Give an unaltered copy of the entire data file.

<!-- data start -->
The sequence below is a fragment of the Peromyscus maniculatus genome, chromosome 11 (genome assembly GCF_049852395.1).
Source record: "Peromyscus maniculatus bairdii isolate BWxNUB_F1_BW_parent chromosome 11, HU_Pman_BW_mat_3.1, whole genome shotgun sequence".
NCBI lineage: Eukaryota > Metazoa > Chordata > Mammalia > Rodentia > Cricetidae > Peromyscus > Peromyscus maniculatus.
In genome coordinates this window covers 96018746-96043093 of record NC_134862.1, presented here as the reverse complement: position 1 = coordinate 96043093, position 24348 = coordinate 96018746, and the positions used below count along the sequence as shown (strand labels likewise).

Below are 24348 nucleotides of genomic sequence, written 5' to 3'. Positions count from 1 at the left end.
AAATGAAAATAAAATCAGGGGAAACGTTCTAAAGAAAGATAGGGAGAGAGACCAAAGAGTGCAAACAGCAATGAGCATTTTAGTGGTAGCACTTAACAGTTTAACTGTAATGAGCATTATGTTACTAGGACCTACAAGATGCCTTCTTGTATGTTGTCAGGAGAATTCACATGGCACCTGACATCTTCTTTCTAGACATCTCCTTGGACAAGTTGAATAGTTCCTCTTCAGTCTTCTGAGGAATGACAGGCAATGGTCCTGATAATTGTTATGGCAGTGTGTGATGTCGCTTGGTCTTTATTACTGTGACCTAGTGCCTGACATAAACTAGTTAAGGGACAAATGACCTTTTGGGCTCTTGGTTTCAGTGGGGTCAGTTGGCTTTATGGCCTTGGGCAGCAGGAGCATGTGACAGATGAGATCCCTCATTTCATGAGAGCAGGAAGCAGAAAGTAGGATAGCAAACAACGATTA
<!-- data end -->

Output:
The sequence below is a fragment of the Peromyscus maniculatus genome, chromosome 11 (genome assembly GCF_049852395.1).
Source record: "Peromyscus maniculatus bairdii isolate BWxNUB_F1_BW_parent chromosome 11, HU_Pman_BW_mat_3.1, whole genome shotgun sequence".
NCBI lineage: Eukaryota > Metazoa > Chordata > Mammalia > Rodentia > Cricetidae > Peromyscus > Peromyscus maniculatus.
In genome coordinates this window covers 96018746-96043093 of record NC_134862.1, presented here as the reverse complement: position 1 = coordinate 96043093, position 24348 = coordinate 96018746, and the positions used below count along the sequence as shown (strand labels likewise).

Below are 24348 nucleotides of genomic sequence, written 5' to 3'. Positions count from 1 at the left end.
AAATGAAAATAAAATCAGGGGAAACGTTCTAAAGAAAGATAGGGAGAGAGACCAAAGAGTGCAAACAGCAATGAGCATTTTAGTGGTAGCACTTAACAGTTTAACTGTAATGAGCATTATGTTACTAGGACCTACAAGATGCCTTCTTGTATGTTGTCAGGAGAATTCACATGGCACCTGACATCTTCTTTCTAGACATCTCCTTGGACAAGTTGAATAGTTCCTCTTCAGTCTTCTGAGGAATGACAGGCAATGGTCCTGATAATTGTTATGGCAGTGTGTGATGTCGCTTGGTCTTTATTACTGTGACCTAGTGCCTGACATAAACTAGTTAAGGGACAAATGACCTTTTGGGCTCTTGGTTTCAGTGGGGTCAGTTGGCTTTATGGCCTTGGGCAGCAGGAGCATGTGACAGATGAGATCCCTCATTTCATGAGAGCAGGAAGCAGAAAGTAGGATAGCAAACAACGATTA